• The overall goal of this study was to identify novel small molecules that preferentially bind the regulatory region of AMPK. To achieve this goal, a fluorescence-based assay using purified His-tagged AMPK trimer and a fluorescent analog of AMPK's primary regulatory nucleotide, ADP was designed (FIG. 1). Optimizing lysis conditions and switching from isopropyl beta-D-thiogalactopyranoside (IPTG)-inducible media to auto-inducible media increased the yield of purified protein from 3 mgs to 20 mgs per liter of culture, greater than previously published yields for AMPK heterotrimers (Neumann D, Woods A, Carling D, Wallimann T, Schlattner U. Mammalian AMP-activated protein kinase: functional, heterotrimeric complexes by co-expression of subunits in Escherichia coli. Protein Expr Purif 2003; 30(2):230-7; Rajamohan F, Harris M S, Frisbie R K, et al. Escherichia coli expression, purification and characterization of functional full-length recombinant alpha2beta2gamma3 heterotrimeric complex of human AMP-activated protein kinase. Protein Expr Purif 2010; 73(2):189-97; Riek U, Scholz R, Konarev P, et al. Structural properties of AMP-activated protein kinase: dimerization, molecular shape, and changes upon ligand binding. J Biol Chem 2008; 283(26):18331-43). This improved AMPK expression method supplied ample protein for designing and optimizing assays, screening libraries, and confirming hits in secondary assays.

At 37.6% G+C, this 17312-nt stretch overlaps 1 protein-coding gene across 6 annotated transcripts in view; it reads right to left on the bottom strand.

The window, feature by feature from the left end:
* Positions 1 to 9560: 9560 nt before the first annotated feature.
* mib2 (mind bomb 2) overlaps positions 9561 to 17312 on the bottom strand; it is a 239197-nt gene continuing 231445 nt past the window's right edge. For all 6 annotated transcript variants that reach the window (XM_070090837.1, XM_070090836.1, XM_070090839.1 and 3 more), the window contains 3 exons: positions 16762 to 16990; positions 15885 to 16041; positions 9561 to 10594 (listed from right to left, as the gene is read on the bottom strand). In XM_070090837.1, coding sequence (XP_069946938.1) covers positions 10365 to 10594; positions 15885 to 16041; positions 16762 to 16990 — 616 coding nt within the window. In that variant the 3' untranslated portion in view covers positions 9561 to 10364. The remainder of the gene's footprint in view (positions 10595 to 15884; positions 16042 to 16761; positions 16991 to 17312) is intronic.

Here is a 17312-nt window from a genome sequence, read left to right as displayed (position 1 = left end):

• Both MANT-labeled and trinitrophenylated (TNP) nucleotide analogs are environment-sensitive probes whose fluorescence increases upon binding to nucleotide-binding sites on protein (FIG. 2A) (Xiao B, Heath R, Saiu P, et al. Structural basis for AMP binding to mammalian AMP-activated protein kinase. Nature 2007; 449(7161):496-500; Saiu P. Structural and functional studies on nucleotide binding to AMP-activated protein kinase. London: University College London; 2010; accessed March 2013; http://discovery.ucl.ac.uk/645676/1/645676.pdf.; Guarnieri M T, Blagg B S, Zhao R. A high-throughput TNP-ATP displacement assay for screening inhibitors of ATP-binding in bacterial histidine kinases. Assay Drug Dev Technol 2011; 9(2):174-83). Fluorescence emission spectra were recorded for MANT-ADP and TNP-ADP (0.1 μM each) in the presence and absence of protein (FIG. 2B). Only MANT-ADP fluorescence increased upon addition of full-length AMPK and the regulatory fragment (FIG. 2B). MANT-ADP was therefore selected for detection of small molecules binding to the regulatory fragment of AMPK. The general assay principle is to pre-load AMPK with MANT-ADP, causing an increase in MANT-ADP fluorescence. If a small molecule can displace MANT-ADP from the binding site, MANT-ADP will be ejected and will have a substantial decrease in fluorescence, thereby indicating a positive result for the test compound. Using excess AMPK (0.5 μM protein with 0.1 μM MANT-ADP) helped maximize the number of MANT-ADP molecules bound to protein and thus helped maximize the protein-bound fluorescent signal in the absence of the competitive positive control ADP.